Millennials wield a considerable amount of buying power—yes, even with all their rising student loan and credit card debt. Census data show they now earn more than young adult households did at nearly any time in the past 50 years. Plus, with 90% of millennials owning a smartphone and 97% using the internet, they have the perfect combination of purchasing and online power… in other words, the ideal customer profile for any online retailer or marketplace seller.
Sure, e-tailers have been targeting this demographic for years now, but it seems too many are still behind in addressing millennials’ top concerns or adopting new strategies to meet this group’s shopping preferences. But then again, what do millennials want?
Well, they want to be amazed, usually in an unexpected way. In the Millennial Mindset Report, one of the top mindsets studied among millennials was innovation. (While “innovation” may be a bit of a buzzword at this point, we can explore this idea a little past surface level.)
Millennials are interested in novelty, efficiency and effectiveness that companies can offer, and they appreciate brands that create modern ways to simplify their lives. For e-tailers, this can mean, let’s say, providing an artificial intelligence (AR) shopping experience. This is quite a flashy innovation and certainly one that would get a lot of these millennials to visit your site. But one thing they won’t expect to be amazed by is committing to shop from an e-tailer that successfully spiced up the same old online logistics process millennials have experienced for many, many years.
A pleasant surprise at checkout
Nowadays, it’s easy to abandon items in an online shopping cart: just close the app and soon enough the items will be out of sight and out of mind.
Yet, if e-tailers provide a simple and transparent checkout process, especially when selling to consumers in other countries, e-tailers will not only have full control of the checkout process, market product prices, branding and their consumer analytics, they will also impress consumers who want a clear picture of total fees. One way to do this? Cost calculators.
Provided by select e-commerce operators, e-tailers have at their disposal fully landed cost calculators that they can plug in to their websites to provide at checkout the most precise total cost of purchases in preferred currency with all duties, taxes and shipping costs. It’s simple, straightforward but unfortunately not as common as it should be.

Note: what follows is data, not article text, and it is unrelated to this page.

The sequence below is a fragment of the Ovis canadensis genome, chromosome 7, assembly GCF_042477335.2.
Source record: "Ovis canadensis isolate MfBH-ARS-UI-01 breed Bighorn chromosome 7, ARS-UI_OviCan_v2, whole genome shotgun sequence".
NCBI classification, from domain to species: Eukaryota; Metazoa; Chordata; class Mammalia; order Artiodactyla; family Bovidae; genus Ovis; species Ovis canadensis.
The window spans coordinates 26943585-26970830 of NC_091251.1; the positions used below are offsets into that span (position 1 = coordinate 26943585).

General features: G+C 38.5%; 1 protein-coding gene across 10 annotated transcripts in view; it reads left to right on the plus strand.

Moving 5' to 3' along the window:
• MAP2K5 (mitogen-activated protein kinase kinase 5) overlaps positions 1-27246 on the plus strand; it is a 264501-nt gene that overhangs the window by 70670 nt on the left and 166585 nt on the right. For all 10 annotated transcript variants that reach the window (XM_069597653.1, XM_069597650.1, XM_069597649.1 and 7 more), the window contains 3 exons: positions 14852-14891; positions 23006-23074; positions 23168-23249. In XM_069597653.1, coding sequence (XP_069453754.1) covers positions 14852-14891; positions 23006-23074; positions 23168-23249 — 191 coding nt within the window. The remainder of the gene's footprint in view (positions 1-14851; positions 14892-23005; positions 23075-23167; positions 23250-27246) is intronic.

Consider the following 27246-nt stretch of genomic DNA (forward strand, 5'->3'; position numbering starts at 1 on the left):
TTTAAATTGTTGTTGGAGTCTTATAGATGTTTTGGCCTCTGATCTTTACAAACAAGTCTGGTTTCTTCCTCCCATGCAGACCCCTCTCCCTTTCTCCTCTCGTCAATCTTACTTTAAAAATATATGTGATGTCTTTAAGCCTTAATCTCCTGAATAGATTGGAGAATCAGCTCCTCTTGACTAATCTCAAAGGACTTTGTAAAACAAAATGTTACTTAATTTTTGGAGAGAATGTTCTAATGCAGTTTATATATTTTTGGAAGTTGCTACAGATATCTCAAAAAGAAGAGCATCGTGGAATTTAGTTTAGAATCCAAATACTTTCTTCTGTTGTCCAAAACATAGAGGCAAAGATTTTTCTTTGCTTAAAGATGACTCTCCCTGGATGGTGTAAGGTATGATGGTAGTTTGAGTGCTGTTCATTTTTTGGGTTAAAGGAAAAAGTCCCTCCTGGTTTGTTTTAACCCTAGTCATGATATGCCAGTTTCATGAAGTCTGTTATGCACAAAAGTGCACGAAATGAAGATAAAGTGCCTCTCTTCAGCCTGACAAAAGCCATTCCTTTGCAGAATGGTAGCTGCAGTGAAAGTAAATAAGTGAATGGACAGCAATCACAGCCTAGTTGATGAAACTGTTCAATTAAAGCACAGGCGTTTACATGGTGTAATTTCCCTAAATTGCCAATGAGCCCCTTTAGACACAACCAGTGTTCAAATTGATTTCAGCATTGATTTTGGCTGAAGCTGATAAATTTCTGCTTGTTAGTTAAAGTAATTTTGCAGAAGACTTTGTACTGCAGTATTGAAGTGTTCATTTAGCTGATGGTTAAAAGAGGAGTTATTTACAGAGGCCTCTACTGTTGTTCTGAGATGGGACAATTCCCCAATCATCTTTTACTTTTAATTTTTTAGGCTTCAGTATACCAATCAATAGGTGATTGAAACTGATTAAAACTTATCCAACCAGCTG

Routing makes a difference
We all know products need to get into consumers' hands quickly and effectively, or online retailers run the risk of losing repeat customers. Break away from this concern by implementing something consumers (especially millennial consumers) want: reliable routing.
Some e-commerce operators are incorporating geo-map reading, also known as real-time mapping. Through the use of this real-time mapping, couriers plan routes intelligently by using live data to find the best or alternative routes in the event of road deviations or delays. This mapping incorporates a number of tech tools, including AR, cloud computing and real-time data capabilities to improve last mile capabilities. Nifty, but tremendously useful too.
Flexibility and optimization
Online retailers can further entice millennial consumers by tapping into operators that are using various flexible and innovative delivery business models, including parcel lockers, bicycle delivery and electric vehicles for urban proximity. Other unconventional creative solutions are crowdsourced deliveries and other decentralized options, streamlining and shortening the final mile for delivery to consumers. For crowdsourced solutions, online retailers do not bear the cost of the deliveries, maintenance of the vehicles and often pay on a per delivery basis.
Partnerships are key
Although it is difficult to know how the preferences of an entire generation can shift, we can know with certainty consumers are becoming more and more technologically savvy and expect the same from the companies they purchase from. To keep pace with market trends and maintaining an openness toward learning and innovation, it is recommended e-tailers work with their logistics operators to establish key partnerships. Through key partnerships, online retailers can work jointly with their logistics operators to ensure the most agile transport methods are being used, including the most technologically innovative methods that can possibly result in cost savings.
-By Lee Spratt, CEO, DHL eCommerce Solutions, Americas
Lee Spratt has been chief executive officer of DHL eCommerce Solutions, Americas since 2008. He has extensive experience working in the e-commerce and technology industries. Lee has a bachelor’s degree in Business Administration from Florida Atlantic University.